Hypothetical example: Imagine that the monthly premium for HMO coverage is now $300 for one employee. This is paid entirely by the District. Imagine that the increase is 15% = $45. The District has offered to pay 70% of this = $31.50. The employee would pay $13.50. Summary: District will pay $331.50 per month, employee will pay $13.50 per month.

Many people do not realize that the Consumer Price Index includes healthcare costs; even employer-paid premiums are accounted for. If the teachers wish the District to cover the full premium increase this year, then they should accept a COLA that is in-line with CPI minus the healthcare component. (Note: the CPI is available on a local basis, so the high cost of living in Santa Cruz County, or rather, in the greater San Francisco Bay Area in general, is considered.)

Fair COLA for 2004 in Santa Cruz, based on local CPI data:
1. If employer also eats 100% of the health insurance premium increase - 1.16%
2. If employees eat 100% of the health insurance premium increase - 1.40%
Since the employer has proposed to eat 70% of the premium increase, the fair figure lies in between. I calculated 1.23%

As I said in the case of Safeway, if the total compensation paid to an employee group (wages + benefits) rises in-line with the CPI, the employees aren't losing ground economically. There is nothing special about health insurance: it's one of the many expenses included in the Consumer Price Index, and so, one of the many expenses that can be covered under a reasonable cost-of-living allowance (COLA).

When we assess total compensation for teachers, other issues do come up. For example: Has teacher pay kept pace with the CPI on a historical basis? (Cautious yes, cautious because wages have been stagnant recently.) Is the vast -- up to $34K -- pay gap between junior and senior teachers fair? (Definitely no, if you believe in equal pay for work of equal value. As in the case of Safeway, teachers' unions favor their senior members and devalue their junior ones.) Is the BASE wage (the starting point, before we even get to COLAs) reasonable, given teachers' high level of education and the great importance of their work? (A resounding no. At $51K after 10 years, a Santa Cruz public school teacher earns less than a Metro bus driver. The teacher spent 6 years at university to complete her certification, at her own expense. The teacher is required to attend continuing education classes throughout her working life, again at her own expense. The driver completed her commercial drivers' license training at Metro, all expenses paid. The physical exams and license renewals that she must complete throughout her career are likewise paid for by Metro. As for holidays -- people always accuse teachers of having too much time off -- the Metro driver receives 30.5 vacation days, 8 holidays, and 12 sick days (convertible to cash at retirement) for a total of 10 weeks off with pay each year. A teacher receives about the same amount, and doesn't even have her summers free anymore, with the new continuing education requirements. Note: I don't want to single out bus drivers. I could make some shockingly similar comparisons for senior Safeway clerks, line civil servants, auto workers, and others. Any way you slice it, either teachers are underpaid or many unskilled/semi-skilled employees are overpaid. I use the term "unskilled/semi-skilled" in an economic sense, not in a pejorative one.)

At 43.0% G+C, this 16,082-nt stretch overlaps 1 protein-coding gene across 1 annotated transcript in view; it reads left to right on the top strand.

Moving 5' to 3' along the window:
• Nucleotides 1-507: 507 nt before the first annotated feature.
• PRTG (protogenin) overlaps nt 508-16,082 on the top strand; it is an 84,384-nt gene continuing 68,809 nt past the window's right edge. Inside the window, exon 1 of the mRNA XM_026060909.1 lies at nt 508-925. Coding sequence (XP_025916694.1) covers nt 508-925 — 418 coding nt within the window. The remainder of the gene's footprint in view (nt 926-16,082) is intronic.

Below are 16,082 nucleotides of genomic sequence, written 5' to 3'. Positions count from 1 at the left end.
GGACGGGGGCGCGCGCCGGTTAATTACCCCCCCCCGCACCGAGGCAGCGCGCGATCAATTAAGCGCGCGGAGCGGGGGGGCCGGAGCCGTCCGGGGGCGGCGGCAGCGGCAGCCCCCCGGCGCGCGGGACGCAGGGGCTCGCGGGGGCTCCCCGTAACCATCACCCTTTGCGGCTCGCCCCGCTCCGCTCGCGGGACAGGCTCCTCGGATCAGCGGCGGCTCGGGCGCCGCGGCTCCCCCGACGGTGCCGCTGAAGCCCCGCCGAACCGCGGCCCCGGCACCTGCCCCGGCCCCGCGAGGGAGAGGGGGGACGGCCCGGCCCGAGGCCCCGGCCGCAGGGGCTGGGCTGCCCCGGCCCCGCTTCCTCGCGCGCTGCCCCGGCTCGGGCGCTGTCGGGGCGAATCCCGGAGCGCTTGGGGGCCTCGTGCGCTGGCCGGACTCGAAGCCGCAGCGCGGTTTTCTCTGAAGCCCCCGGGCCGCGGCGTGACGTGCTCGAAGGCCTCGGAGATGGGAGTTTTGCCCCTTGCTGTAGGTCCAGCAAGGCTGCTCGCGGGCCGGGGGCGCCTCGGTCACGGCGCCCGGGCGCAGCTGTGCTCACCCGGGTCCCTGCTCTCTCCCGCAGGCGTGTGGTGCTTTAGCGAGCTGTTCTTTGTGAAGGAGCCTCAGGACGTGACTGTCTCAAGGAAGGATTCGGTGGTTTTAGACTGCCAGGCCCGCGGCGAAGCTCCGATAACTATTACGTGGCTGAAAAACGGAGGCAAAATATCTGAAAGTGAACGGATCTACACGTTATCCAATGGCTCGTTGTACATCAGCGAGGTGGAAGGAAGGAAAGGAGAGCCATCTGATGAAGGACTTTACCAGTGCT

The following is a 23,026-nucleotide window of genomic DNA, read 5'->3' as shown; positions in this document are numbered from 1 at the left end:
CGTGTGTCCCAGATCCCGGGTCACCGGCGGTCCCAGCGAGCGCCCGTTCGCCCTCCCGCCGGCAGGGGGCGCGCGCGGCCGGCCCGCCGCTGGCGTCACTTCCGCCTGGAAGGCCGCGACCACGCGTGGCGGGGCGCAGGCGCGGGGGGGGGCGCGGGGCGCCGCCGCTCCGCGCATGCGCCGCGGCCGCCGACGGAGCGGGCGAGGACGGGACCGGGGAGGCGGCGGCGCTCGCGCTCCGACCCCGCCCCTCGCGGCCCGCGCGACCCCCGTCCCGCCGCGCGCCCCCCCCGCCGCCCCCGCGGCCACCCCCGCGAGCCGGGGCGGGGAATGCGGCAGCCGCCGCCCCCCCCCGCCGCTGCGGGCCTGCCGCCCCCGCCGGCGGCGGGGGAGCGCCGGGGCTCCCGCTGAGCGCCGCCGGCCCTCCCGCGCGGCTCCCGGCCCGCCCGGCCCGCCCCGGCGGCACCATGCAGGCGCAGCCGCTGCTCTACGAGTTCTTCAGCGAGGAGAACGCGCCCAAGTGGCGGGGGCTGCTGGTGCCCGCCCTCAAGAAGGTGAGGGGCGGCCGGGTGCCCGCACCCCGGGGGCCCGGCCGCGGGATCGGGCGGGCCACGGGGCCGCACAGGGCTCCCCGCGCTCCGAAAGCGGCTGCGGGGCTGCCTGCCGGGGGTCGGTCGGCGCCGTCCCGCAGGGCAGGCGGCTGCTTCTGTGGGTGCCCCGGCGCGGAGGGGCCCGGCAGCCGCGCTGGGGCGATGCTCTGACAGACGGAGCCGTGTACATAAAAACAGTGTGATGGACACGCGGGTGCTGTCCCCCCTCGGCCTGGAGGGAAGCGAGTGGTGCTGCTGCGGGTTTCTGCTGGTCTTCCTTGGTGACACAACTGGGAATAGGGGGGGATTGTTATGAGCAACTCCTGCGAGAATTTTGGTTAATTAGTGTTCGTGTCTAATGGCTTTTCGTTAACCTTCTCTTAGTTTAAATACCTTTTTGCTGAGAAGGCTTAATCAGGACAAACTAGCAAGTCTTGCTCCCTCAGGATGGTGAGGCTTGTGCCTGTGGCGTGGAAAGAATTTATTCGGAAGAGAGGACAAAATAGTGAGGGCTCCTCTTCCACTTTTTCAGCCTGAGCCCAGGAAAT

Clearly, teachers -- and especially junior teachers -- deserve a substantially higher BASE wage. Dickering over a 1% COLA and/or a few dollars a month in health insurance premiums is not the answer to recognizing the work that teachers do.
 

Info squares

As I understand it the health plan was changed over the summer. There is no longer a choice of plans. There is no chiropractic (try moving your classroom 2 times in 1 calendar year). The most popular former choice, Blue Cross Prudent, was downgraded to a 'more economical' Blue Cross plan. This is now the only plan offered.

Because the new plan has some 'holes', the district was legally obligated to officially inform the teachers that they were no longer covered for certain mishaps and illnesses. The insurance reps were hired to meet with the teachers during classroom hours.

There teachers were informed that when they lost their 'Prudent' coverage their disability insurance was also lost (they could now apply for workman's comp along with everybody else). Also lost was the excellent coverage for cancer related treatments like radiation and travel costs to and from treatments. Now there was a severe cap. Also, for those who don't believe in traditional medicine, coverage for alternative treatments was lost.

In place of these lost benefits the teachers were offered extra coverage payable out of their own pockets. I.e. they took a pay cut while their benefits deteriorated.

Also notable is the fact that there is no way to pay extra to try to recoup the lost coverage for a domestic partner.

I agree that all teachers, including those who are untenured, should be compensated for the work they do (as well as bus drivers; many of whom end up with serious back problems). But let's not forget that the programs, which have been developed over the years, didn't just appear but resulted from the labor (extra meetings, classes, workshops, planning, nights at kitchen tables) and many times the out-of-pocket spending of teachers who were there for years.

And most of all let's not forget that it is the insurance companies who are getting very rich.
 

Calendar

No events for this day.

view calendar week
add an event

Views

Media Centers

Syndication feeds

Account Login

This site made manifest by dadaIMC software